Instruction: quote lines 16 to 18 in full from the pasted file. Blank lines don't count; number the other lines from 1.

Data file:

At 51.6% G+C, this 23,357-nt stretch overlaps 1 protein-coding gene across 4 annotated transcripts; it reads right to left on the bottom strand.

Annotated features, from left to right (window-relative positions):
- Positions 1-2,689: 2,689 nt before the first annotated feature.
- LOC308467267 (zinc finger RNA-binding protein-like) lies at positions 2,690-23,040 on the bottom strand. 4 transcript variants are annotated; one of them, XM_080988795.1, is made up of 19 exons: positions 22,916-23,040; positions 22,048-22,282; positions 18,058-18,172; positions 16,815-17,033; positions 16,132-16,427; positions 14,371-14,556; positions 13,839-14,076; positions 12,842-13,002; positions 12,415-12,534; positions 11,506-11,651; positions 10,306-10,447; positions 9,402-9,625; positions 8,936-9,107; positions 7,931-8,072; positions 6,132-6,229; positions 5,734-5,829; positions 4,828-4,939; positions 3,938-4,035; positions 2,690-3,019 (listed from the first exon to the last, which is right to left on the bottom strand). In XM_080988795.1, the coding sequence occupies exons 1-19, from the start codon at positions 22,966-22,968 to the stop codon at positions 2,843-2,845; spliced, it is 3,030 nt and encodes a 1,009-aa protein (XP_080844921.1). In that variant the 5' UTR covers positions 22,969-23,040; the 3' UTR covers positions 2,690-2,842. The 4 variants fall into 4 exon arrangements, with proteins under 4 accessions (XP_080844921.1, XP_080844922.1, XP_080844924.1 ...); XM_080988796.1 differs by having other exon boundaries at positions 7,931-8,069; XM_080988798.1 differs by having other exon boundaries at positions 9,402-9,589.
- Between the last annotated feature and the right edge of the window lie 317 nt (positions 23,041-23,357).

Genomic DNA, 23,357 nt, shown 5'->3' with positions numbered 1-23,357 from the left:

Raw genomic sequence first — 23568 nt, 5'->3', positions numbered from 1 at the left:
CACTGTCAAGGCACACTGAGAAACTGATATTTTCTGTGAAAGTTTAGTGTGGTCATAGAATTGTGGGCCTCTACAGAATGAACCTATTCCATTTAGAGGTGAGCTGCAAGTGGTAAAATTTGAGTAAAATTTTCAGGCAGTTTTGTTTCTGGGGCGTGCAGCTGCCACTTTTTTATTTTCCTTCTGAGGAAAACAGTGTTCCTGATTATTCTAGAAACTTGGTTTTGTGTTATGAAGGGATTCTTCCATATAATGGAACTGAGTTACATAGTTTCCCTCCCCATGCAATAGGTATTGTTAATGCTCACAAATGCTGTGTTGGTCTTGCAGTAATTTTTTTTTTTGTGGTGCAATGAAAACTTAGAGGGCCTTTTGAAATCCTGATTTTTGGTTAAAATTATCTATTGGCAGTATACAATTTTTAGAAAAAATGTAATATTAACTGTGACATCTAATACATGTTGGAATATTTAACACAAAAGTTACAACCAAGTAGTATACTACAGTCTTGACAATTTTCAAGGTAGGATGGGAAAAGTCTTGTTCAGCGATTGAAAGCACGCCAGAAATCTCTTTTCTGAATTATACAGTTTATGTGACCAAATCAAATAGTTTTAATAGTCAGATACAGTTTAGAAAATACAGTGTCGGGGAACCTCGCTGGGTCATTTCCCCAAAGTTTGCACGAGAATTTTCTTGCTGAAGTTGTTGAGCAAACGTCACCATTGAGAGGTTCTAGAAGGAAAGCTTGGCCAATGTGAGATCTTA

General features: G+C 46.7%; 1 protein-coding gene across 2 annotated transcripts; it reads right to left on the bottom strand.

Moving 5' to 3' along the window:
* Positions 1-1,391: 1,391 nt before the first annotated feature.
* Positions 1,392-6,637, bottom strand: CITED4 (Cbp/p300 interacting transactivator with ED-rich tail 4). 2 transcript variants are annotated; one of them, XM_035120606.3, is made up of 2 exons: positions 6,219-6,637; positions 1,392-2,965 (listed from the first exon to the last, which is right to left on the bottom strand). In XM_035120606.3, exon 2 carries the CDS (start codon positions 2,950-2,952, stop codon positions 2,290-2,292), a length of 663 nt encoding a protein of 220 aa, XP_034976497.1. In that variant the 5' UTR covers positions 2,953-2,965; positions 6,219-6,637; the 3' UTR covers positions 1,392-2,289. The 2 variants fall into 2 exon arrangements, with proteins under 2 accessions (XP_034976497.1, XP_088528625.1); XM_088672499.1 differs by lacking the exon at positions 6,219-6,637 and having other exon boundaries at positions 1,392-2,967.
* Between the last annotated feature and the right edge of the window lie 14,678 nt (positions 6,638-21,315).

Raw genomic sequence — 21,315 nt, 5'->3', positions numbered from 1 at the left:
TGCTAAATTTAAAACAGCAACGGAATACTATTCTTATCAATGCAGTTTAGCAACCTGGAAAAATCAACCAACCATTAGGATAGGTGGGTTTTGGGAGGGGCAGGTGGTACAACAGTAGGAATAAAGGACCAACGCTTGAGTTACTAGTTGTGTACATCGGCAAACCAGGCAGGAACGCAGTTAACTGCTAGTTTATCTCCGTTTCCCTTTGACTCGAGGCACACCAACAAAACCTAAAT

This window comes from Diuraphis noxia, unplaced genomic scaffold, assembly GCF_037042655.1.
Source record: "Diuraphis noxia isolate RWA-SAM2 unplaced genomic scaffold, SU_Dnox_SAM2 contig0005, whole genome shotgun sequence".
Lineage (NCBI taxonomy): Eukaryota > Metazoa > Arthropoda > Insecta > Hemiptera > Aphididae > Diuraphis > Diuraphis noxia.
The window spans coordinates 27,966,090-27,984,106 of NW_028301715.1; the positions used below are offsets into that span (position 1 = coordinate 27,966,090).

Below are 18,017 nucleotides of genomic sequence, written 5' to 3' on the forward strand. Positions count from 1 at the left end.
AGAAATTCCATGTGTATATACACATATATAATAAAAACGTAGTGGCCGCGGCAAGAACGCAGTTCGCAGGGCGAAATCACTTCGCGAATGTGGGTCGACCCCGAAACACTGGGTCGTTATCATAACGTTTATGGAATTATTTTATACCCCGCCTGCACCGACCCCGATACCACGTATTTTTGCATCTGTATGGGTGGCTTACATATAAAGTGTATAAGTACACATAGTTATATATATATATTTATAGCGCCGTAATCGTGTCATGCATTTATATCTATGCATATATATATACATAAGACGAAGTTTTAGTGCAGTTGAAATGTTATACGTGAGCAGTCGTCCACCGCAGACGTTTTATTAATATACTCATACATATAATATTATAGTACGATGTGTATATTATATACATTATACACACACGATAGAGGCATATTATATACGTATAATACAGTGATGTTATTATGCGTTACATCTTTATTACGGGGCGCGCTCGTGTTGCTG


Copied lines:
This window comes from Diuraphis noxia, unplaced genomic scaffold, assembly GCF_037042655.1.
Source record: "Diuraphis noxia isolate RWA-SAM2 unplaced genomic scaffold, SU_Dnox_SAM2 contig0005, whole genome shotgun sequence".
Lineage (NCBI taxonomy): Eukaryota > Metazoa > Arthropoda > Insecta > Hemiptera > Aphididae > Diuraphis > Diuraphis noxia.